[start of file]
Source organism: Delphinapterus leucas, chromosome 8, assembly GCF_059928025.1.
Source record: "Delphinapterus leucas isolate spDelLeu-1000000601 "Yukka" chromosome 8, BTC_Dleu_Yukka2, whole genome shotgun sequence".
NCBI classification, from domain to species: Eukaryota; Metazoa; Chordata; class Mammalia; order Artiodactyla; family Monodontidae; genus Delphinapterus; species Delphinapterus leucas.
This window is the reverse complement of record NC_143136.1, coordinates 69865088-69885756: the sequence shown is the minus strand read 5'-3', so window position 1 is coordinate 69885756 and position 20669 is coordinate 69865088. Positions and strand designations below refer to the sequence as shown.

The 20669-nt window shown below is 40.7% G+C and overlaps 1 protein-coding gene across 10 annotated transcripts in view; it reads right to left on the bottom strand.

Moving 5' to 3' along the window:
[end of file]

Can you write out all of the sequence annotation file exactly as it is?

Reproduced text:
Source organism: Delphinapterus leucas, chromosome 8, assembly GCF_059928025.1.
Source record: "Delphinapterus leucas isolate spDelLeu-1000000601 "Yukka" chromosome 8, BTC_Dleu_Yukka2, whole genome shotgun sequence".
NCBI classification, from domain to species: Eukaryota; Metazoa; Chordata; class Mammalia; order Artiodactyla; family Monodontidae; genus Delphinapterus; species Delphinapterus leucas.
This window is the reverse complement of record NC_143136.1, coordinates 69865088-69885756: the sequence shown is the minus strand read 5'-3', so window position 1 is coordinate 69885756 and position 20669 is coordinate 69865088. Positions and strand designations below refer to the sequence as shown.

The 20669-nt window shown below is 40.7% G+C and overlaps 1 protein-coding gene across 10 annotated transcripts in view; it reads right to left on the bottom strand.

Moving 5' to 3' along the window: